"On these landscapes four options exist for fire management... Simply put: You can do nothing, and leave the fires to God and nature. You can try to exclude fires and suppress those that do break out. You can do the burning yourself. Or you can change the combustibility of the landscape such that fires, whether from accident, arson, lightning, or prescription behave in ways you favor...Proper fire management requires bits of each, mixed to proportions suitable to the taste of particular sites."
(Tending Fire: Coping with America's Wildland Fires by Stephen J. Pyne, 2004, pg. 69).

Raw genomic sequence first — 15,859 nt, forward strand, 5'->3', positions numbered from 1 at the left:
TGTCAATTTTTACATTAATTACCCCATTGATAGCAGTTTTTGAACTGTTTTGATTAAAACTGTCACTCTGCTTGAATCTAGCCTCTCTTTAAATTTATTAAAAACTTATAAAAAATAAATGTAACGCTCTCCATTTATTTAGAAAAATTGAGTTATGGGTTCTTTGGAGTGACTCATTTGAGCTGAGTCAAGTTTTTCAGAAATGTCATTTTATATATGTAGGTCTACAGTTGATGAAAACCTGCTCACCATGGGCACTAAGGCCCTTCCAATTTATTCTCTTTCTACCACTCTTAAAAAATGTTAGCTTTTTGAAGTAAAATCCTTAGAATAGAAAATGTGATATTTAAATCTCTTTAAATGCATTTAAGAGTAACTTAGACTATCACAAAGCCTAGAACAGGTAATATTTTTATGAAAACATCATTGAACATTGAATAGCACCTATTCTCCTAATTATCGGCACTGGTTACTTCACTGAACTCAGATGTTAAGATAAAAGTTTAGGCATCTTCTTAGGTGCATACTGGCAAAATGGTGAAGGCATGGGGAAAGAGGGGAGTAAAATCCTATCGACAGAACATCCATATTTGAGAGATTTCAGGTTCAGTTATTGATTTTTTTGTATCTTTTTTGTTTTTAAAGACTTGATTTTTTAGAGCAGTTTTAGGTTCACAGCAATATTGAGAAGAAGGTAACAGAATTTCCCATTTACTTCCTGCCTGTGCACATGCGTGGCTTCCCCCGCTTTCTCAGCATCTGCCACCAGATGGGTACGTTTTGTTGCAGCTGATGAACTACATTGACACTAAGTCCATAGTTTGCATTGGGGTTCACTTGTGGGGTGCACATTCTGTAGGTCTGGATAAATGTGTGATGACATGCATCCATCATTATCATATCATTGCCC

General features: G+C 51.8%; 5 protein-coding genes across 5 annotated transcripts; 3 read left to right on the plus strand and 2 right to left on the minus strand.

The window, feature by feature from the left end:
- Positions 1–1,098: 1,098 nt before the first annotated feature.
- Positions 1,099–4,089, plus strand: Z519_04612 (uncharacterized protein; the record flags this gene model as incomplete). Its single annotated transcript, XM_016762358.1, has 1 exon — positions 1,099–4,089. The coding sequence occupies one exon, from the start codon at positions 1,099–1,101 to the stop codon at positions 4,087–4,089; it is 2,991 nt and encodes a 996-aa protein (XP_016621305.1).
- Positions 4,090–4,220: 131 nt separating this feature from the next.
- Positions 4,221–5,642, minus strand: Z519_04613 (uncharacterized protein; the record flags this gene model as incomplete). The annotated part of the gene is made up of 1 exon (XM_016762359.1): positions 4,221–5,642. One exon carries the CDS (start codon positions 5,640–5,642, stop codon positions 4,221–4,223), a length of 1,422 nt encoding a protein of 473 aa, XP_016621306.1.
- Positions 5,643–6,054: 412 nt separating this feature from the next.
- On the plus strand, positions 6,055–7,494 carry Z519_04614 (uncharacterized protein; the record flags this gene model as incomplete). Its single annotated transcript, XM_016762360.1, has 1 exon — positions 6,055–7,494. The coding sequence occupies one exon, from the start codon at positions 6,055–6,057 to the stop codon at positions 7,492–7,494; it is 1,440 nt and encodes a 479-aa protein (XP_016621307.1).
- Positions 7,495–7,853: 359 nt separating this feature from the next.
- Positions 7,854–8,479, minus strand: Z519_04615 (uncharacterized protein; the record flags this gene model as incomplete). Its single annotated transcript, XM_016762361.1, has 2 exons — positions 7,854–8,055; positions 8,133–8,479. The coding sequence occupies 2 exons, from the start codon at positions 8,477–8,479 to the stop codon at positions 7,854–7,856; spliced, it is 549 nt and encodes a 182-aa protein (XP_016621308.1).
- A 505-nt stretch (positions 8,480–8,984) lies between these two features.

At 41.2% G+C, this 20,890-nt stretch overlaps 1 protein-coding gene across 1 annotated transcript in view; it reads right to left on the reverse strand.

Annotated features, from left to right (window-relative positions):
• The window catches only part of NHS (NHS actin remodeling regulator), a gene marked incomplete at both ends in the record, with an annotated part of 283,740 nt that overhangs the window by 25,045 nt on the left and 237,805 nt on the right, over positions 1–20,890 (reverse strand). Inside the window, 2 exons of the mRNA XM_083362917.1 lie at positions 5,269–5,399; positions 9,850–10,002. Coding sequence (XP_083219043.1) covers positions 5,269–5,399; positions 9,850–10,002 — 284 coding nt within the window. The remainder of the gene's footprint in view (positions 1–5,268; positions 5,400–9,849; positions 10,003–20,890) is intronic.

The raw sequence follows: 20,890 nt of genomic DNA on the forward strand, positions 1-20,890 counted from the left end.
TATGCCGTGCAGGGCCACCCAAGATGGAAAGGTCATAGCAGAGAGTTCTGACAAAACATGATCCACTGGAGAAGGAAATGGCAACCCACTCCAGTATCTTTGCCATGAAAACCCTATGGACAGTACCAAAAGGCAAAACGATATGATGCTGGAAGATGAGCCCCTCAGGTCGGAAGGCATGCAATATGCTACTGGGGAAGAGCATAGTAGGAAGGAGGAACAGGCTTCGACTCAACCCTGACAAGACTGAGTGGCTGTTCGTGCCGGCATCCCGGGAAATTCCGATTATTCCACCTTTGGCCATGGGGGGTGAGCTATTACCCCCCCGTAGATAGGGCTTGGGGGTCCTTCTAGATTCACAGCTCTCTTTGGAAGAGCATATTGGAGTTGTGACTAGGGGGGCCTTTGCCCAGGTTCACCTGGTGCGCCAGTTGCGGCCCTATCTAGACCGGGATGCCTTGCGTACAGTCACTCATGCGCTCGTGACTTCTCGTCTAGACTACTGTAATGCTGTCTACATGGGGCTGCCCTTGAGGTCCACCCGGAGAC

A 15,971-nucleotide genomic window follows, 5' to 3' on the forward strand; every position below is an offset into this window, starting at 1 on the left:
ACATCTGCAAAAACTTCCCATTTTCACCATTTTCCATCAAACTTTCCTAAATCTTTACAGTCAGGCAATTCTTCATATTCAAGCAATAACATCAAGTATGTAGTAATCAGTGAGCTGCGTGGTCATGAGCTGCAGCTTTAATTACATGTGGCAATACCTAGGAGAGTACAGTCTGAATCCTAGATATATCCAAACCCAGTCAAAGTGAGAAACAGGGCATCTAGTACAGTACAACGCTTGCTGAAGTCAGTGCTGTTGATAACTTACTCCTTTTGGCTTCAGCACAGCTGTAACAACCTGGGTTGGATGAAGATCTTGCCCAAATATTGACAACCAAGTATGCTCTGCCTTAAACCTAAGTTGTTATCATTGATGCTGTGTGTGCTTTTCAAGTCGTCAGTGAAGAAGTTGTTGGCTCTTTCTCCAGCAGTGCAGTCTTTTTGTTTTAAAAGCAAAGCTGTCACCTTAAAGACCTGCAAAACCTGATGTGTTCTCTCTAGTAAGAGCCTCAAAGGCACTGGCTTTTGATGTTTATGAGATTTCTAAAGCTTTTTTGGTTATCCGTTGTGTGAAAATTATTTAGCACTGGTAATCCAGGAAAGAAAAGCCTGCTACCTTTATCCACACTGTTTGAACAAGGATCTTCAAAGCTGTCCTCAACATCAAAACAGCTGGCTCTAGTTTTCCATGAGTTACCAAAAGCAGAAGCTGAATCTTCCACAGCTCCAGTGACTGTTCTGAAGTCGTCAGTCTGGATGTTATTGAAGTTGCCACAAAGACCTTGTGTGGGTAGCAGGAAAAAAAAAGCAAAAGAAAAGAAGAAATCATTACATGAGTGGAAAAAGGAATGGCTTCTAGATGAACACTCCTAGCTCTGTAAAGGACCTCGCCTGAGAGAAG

Science can help us understand historic fire regimes, describe the benefits and impacts to ecosystems from different fire scenarios, and model fire behavior. Only humans can decide their role in fire management. Resource and property damage compel suppression, but at what cost? Some fires probably should be started or allowed to burn. How do we decide which ones? Thinning overgrown brush and forests can help prevent catastrophic crown fire. Can this be done in an ecologically sensitive manner that we all agree upon? How widely should it be applied? What role does wildfire play in global climate change and how do we decide when open fire is threatening public health? Decisions about how to respond to fire will be political ones based on society's values.